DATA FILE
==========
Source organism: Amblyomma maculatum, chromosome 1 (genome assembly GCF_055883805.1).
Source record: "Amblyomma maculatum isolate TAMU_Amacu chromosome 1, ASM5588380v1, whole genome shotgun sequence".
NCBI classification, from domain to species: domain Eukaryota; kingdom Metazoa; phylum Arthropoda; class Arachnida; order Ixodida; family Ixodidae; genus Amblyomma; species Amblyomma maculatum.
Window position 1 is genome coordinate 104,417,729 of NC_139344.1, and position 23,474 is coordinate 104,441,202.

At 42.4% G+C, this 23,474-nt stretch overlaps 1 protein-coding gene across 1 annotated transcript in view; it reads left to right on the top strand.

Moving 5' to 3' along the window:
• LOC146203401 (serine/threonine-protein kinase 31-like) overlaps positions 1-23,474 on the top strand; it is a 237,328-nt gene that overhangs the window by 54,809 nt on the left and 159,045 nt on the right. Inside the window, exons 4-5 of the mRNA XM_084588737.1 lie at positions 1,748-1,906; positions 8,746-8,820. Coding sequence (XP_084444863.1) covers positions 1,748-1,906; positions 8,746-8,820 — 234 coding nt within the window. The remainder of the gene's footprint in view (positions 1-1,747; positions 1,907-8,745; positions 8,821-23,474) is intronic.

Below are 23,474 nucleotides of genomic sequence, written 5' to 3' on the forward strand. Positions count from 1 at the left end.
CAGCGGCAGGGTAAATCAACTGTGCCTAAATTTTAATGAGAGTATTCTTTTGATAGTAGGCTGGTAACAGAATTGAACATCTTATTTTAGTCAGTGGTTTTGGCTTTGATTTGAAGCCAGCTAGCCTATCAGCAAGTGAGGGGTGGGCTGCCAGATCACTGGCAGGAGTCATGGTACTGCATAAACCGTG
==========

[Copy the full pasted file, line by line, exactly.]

Source organism: Amblyomma maculatum, chromosome 1 (genome assembly GCF_055883805.1).
Source record: "Amblyomma maculatum isolate TAMU_Amacu chromosome 1, ASM5588380v1, whole genome shotgun sequence".
NCBI classification, from domain to species: domain Eukaryota; kingdom Metazoa; phylum Arthropoda; class Arachnida; order Ixodida; family Ixodidae; genus Amblyomma; species Amblyomma maculatum.
Window position 1 is genome coordinate 104,417,729 of NC_139344.1, and position 23,474 is coordinate 104,441,202.

At 42.4% G+C, this 23,474-nt stretch overlaps 1 protein-coding gene across 1 annotated transcript in view; it reads left to right on the top strand.

Moving 5' to 3' along the window:
• LOC146203401 (serine/threonine-protein kinase 31-like) overlaps positions 1-23,474 on the top strand; it is a 237,328-nt gene that overhangs the window by 54,809 nt on the left and 159,045 nt on the right. Inside the window, exons 4-5 of the mRNA XM_084588737.1 lie at positions 1,748-1,906; positions 8,746-8,820. Coding sequence (XP_084444863.1) covers positions 1,748-1,906; positions 8,746-8,820 — 234 coding nt within the window. The remainder of the gene's footprint in view (positions 1-1,747; positions 1,907-8,745; positions 8,821-23,474) is intronic.

Below are 23,474 nucleotides of genomic sequence, written 5' to 3' on the forward strand. Positions count from 1 at the left end.
CAGCGGCAGGGTAAATCAACTGTGCCTAAATTTTAATGAGAGTATTCTTTTGATAGTAGGCTGGTAACAGAATTGAACATCTTATTTTAGTCAGTGGTTTTGGCTTTGATTTGAAGCCAGCTAGCCTATCAGCAAGTGAGGGGTGGGCTGCCAGATCACTGGCAGGAGTCATGGTACTGCATAAACCGTG